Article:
Jumping worms are real thing
Q: What is the deal with these so-called jumping worms? Are they a real thing?
• Sam from Boardman
A: Yes, they are a real thing. There have been so many invasive organisms with the potential for decimating effects to our habitats, and yet here comes another one.
Actually the jumping worm (Amynthas spp.) has been around since the 1900s, an invader from Asia, but it is now in Ohio, specifically central Ohio as of right now. They can be called jumping worm, snake worms, Alabama jumpers and crazy worms.
They resemble our non-native earthworms. There are only a few native worms in Ohio, and many of these are scarce, as they are pushed out of habitat by competing nonnative worms.
Comparing each other, the earthworm is reddish brown with a saddle shaped tan clitellum (the wide band) about a third of the way back from the head. The jumping worm is brown / gray, and its clitellum is creamy white all the way around the body.
The activity of each is distinctive. The earthworm will slide away when provoked, but the jumping worm flails about whipping with snakelike contortions. They even have been known to lose their tails in order to get away.
Where earthworms burrow down into the soil, tunneling and aerating soil, leaving nutritious castings (feces) that enrich soil profile, the jumping worms burrow only 2 to 4 inches in soil and eat all organic matter and deposit coffee ground-looking feces that are of no nutritive value.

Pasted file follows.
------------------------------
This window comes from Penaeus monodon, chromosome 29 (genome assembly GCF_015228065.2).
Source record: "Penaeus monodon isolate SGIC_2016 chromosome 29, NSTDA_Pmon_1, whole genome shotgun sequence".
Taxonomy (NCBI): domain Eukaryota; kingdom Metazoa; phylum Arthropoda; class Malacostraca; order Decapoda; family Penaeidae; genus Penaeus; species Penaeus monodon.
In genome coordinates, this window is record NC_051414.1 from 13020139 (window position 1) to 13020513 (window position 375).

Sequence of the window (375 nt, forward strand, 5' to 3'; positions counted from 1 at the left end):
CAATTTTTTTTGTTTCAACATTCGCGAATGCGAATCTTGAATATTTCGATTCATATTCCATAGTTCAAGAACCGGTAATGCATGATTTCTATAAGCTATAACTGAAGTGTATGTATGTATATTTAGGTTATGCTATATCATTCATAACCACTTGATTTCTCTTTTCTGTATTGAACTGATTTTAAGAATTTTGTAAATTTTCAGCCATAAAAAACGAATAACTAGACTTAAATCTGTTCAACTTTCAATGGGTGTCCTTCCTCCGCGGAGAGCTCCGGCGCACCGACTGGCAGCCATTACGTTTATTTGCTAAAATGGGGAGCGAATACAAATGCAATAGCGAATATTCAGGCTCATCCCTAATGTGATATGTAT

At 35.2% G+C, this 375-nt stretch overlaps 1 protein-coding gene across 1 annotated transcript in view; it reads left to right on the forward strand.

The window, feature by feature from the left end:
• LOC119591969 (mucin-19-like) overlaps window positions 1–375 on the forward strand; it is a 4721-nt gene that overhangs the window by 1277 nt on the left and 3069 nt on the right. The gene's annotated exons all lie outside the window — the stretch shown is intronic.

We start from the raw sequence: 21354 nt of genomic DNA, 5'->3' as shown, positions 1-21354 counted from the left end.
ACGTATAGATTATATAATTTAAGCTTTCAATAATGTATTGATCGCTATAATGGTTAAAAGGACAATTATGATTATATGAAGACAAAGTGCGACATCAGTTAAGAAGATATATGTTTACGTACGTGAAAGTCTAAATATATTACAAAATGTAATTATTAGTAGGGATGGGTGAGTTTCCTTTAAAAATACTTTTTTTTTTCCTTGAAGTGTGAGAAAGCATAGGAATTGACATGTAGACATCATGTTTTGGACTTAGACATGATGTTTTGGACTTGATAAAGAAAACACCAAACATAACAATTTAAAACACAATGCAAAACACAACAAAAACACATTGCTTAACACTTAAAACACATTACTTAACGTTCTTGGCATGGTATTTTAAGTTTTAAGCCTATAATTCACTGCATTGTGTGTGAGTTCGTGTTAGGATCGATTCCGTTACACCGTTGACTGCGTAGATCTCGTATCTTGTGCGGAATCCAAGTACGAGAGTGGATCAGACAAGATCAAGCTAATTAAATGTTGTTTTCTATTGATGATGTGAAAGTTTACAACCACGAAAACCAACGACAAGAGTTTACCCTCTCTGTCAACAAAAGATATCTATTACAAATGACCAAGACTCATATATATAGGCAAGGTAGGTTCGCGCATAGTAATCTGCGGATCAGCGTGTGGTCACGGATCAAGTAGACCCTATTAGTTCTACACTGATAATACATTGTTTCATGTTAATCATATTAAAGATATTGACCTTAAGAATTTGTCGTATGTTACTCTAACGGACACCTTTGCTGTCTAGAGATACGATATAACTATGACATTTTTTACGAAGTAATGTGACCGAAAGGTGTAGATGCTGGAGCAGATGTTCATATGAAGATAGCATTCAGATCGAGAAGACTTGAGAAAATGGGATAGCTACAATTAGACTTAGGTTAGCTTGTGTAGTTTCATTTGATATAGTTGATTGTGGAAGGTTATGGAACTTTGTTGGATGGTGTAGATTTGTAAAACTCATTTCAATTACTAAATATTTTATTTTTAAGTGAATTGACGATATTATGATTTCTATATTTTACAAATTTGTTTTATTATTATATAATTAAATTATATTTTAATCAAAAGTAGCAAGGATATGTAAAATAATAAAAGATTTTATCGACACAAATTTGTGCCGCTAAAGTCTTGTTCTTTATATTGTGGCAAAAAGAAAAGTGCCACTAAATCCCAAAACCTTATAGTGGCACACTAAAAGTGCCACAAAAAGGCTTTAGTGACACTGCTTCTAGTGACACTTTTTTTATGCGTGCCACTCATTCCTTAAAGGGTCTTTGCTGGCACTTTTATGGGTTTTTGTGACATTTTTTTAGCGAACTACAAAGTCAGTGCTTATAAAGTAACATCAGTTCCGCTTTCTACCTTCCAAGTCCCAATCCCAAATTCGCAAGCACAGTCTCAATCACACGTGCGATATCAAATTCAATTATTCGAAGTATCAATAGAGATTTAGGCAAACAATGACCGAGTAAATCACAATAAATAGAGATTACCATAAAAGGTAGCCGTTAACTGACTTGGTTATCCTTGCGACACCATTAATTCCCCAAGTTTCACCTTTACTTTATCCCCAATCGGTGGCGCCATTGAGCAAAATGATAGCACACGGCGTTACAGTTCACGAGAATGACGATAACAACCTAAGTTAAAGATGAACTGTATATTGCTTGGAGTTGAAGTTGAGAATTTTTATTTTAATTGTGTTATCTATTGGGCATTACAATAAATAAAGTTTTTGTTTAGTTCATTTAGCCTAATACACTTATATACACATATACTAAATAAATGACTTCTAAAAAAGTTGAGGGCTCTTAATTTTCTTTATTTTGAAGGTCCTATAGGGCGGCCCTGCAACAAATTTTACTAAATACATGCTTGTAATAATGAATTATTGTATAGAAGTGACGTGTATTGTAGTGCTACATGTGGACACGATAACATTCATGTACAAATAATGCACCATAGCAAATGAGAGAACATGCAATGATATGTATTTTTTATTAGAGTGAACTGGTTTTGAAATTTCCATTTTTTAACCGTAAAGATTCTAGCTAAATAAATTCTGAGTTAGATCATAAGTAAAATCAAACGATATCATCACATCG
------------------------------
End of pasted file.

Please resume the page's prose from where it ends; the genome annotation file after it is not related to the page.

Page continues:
They strip soil, so plants cannot survive. The soil is so aerated that it erodes, bakes in the sun, and decimates any value. They have even been known to eat roots of plants and kill them.
Earthworms are hermaphroditic, meaning they are each male and female. When they mate, they place their clitellum together to exchange reproductive matter, then back out of the casing surrounding this fertilized matter, thus making a cocoon. These hatch into young. My husband and I witnessed this mating process of our earthworms just three weeks ago — interesting science.
Jumping worms are parthenogenic, meaning they are asexual and therefore make their young themselves. They cannot survive the winters of Ohio, but the cocoons can and hatch in late June to early July. The cocoons are about the size of a pencil eraser. There can be two hatchings per summer.
Be aware of the possibility of this worm being in our area. As a gardener, do your part to:
l Learn to identify these worms and educate other gardeners;
l Watch for signs of the worms — unusual, dark castings on top of soil / mulch;
l Examine plants you share for the worms, castings or cocoons;
l Report a sighting of these worms, go to https://go.osu.edu/asianjumpingworms;
l Do not share plants if you have found these worms (they have not been confirmed here, yet).
To learn more about these worms, go to http://go.osu.edu/jumpingworm.
Hughes is an Ohio State University Mahoning County Extension Master Gardener volunteer. Call 330-533-5538 to submit your questions to the plant clinic. Live clinic hours are 10 a.m. to noon Mondays and Thursdays. Or visit go.osu.edu/mahoningclinic. go.osu.edu/mahoningclinic.